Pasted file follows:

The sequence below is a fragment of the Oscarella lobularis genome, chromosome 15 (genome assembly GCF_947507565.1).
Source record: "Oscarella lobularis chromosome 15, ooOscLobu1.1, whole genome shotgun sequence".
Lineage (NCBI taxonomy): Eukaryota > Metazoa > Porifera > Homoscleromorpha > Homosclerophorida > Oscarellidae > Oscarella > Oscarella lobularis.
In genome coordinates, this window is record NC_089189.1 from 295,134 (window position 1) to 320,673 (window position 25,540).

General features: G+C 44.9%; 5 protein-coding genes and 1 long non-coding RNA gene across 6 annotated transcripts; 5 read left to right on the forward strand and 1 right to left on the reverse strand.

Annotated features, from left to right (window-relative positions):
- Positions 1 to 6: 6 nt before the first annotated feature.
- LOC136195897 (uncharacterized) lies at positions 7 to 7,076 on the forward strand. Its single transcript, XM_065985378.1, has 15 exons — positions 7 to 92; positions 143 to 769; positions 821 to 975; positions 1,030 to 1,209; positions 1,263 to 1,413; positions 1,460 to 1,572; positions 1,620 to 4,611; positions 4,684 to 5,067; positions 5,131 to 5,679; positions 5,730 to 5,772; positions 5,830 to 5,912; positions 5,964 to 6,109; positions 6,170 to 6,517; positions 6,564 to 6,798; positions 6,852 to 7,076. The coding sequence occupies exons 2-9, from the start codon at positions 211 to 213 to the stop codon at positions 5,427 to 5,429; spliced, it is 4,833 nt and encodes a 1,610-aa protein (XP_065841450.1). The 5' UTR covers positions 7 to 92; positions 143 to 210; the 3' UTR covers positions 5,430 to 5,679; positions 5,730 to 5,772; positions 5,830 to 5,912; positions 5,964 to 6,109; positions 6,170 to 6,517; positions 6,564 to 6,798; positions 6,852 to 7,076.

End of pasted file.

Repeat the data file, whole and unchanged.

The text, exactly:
The sequence below is a fragment of the Oscarella lobularis genome, chromosome 15 (genome assembly GCF_947507565.1).
Source record: "Oscarella lobularis chromosome 15, ooOscLobu1.1, whole genome shotgun sequence".
Lineage (NCBI taxonomy): Eukaryota > Metazoa > Porifera > Homoscleromorpha > Homosclerophorida > Oscarellidae > Oscarella > Oscarella lobularis.
In genome coordinates, this window is record NC_089189.1 from 295,134 (window position 1) to 320,673 (window position 25,540).

General features: G+C 44.9%; 5 protein-coding genes and 1 long non-coding RNA gene across 6 annotated transcripts; 5 read left to right on the forward strand and 1 right to left on the reverse strand.

Annotated features, from left to right (window-relative positions):
- Positions 1 to 6: 6 nt before the first annotated feature.
- LOC136195897 (uncharacterized) lies at positions 7 to 7,076 on the forward strand. Its single transcript, XM_065985378.1, has 15 exons — positions 7 to 92; positions 143 to 769; positions 821 to 975; positions 1,030 to 1,209; positions 1,263 to 1,413; positions 1,460 to 1,572; positions 1,620 to 4,611; positions 4,684 to 5,067; positions 5,131 to 5,679; positions 5,730 to 5,772; positions 5,830 to 5,912; positions 5,964 to 6,109; positions 6,170 to 6,517; positions 6,564 to 6,798; positions 6,852 to 7,076. The coding sequence occupies exons 2-9, from the start codon at positions 211 to 213 to the stop codon at positions 5,427 to 5,429; spliced, it is 4,833 nt and encodes a 1,610-aa protein (XP_065841450.1). The 5' UTR covers positions 7 to 92; positions 143 to 210; the 3' UTR covers positions 5,430 to 5,679; positions 5,730 to 5,772; positions 5,830 to 5,912; positions 5,964 to 6,109; positions 6,170 to 6,517; positions 6,564 to 6,798; positions 6,852 to 7,076.